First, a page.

Description: To study barriers and facilitators to implementation of mindfulness-based stress reduction for people with multiple sclerosis. Qualitative interviews were used to explore barriers and facilitators to implementation of mindfulness-based stress reduction, including 33 people with multiple sclerosis, 6 multiple sclerosis clinicians and 2 course instructors. Normalization process theory provided the underpinning conceptual framework. Data were analyzed deductively using normalization process theory constructs (coherence, cognitive participation, collective action and reflexive monitoring). Key barriers included mismatched stakeholder expectations, lack of knowledge about mindfulness-based stress reduction, high levels of comorbidity and disability and skepticism about embedding mindfulness-based stress reduction in routine multiple sclerosis care. Facilitators to implementation included introducing a pre-course orientation session; adaptations to mindfulness-based stress reduction to accommodate comorbidity and disability and participants suggested smaller, shorter classes, shortened practices, exclusion of mindful-walking and more time with peers. Post-mindfulness-based stress reduction booster sessions may be required, and objective and subjective reports of benefit would increase clinician confidence in mindfulness-based stress reduction. Multiple sclerosis patients and clinicians know little about mindfulness-based stress reduction. Mismatched expectations are a barrier to participation, as is rigid application of mindfulness-based stress reduction in the context of disability. Course adaptations in response to patient needs would facilitate uptake and utilization. Rendering access to mindfulness-based stress reduction rapid and flexible could facilitate implementation. Embedded outcome assessment is desirable.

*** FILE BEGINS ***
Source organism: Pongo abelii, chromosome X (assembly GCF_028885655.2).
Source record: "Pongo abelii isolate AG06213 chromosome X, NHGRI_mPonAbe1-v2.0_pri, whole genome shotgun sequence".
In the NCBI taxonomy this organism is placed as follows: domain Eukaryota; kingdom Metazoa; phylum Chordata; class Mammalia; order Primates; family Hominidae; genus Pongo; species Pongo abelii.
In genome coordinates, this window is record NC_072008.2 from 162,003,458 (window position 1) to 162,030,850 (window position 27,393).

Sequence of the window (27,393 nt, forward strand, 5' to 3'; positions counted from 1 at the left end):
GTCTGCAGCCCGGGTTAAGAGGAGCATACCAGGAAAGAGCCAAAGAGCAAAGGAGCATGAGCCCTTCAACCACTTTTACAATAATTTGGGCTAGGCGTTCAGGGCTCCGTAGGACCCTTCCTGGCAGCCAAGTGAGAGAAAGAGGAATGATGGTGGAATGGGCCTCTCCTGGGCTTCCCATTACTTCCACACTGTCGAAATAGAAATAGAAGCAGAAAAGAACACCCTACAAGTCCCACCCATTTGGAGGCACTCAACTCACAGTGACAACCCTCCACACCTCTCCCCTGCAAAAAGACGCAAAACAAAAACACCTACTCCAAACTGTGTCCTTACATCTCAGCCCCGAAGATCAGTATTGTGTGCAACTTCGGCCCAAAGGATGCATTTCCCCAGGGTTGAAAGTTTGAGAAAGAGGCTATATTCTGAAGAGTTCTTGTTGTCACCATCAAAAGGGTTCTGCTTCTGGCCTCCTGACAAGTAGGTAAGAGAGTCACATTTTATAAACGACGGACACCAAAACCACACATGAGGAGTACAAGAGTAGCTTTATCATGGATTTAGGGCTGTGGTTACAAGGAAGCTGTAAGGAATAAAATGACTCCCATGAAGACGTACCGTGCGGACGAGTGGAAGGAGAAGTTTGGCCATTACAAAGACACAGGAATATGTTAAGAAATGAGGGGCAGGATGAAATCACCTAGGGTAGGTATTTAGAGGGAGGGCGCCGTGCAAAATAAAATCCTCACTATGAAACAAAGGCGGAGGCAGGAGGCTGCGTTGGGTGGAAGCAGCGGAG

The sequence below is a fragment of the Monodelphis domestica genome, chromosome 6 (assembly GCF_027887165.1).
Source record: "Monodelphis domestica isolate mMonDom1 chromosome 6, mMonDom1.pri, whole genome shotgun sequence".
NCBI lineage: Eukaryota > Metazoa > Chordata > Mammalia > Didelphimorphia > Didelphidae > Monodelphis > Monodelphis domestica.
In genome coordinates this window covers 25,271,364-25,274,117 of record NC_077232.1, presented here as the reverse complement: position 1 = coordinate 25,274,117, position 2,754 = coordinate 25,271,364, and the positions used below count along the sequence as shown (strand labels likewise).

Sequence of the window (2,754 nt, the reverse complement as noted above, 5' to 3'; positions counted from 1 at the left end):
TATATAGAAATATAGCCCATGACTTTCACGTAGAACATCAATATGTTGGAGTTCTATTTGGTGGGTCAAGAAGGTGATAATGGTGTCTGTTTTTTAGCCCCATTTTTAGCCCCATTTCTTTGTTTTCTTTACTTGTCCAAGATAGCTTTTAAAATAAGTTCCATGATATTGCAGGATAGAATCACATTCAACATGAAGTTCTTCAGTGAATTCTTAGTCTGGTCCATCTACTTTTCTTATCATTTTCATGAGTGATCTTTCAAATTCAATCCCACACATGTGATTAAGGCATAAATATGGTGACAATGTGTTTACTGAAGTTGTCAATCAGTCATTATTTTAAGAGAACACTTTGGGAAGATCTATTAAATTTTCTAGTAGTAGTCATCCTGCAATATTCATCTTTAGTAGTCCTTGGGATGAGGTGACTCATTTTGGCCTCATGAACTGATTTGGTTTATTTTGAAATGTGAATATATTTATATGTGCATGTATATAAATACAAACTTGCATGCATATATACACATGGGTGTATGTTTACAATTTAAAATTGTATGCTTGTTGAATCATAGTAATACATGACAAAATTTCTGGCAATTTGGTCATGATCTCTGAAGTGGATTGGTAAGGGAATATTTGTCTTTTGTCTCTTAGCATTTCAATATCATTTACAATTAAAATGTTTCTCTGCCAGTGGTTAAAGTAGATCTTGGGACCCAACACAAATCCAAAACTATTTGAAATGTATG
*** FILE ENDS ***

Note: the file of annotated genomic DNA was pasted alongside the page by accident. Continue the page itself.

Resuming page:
Journal Article 26.6: Toye, C. R. A. (2016) ‘Normalisation process theory and the implementation of resident assessment instrument–home care in Saskatchewan, Canada: A qualitative study’, Home Health Care Management & Practice, 28(3): 161–9.

Description: Meeting the health needs of the community client in Saskatchewan, Canada, has been theoretically improved by the home care program’s adoption of an electronic client assessment system, Resident Assessment Instrument–Home Care (RAI-HC). Valid and reliable client outcome data are generated from a completed RAI-HC, and available to home care and its assessor coordinators to support clinical and program decisions. To realize the benefits of RAI-HC, user comprehension and application of this system in totality is central. This study fostered an understanding of the association of normalization process theory (NPT) with the implementation, utilization, and integration of RAI-HC within home care practice in Saskatchewan. The findings suggest encumbered utilization and integration of RAI-HC into day-to-day home care practice, and a parallel relationship with NPT.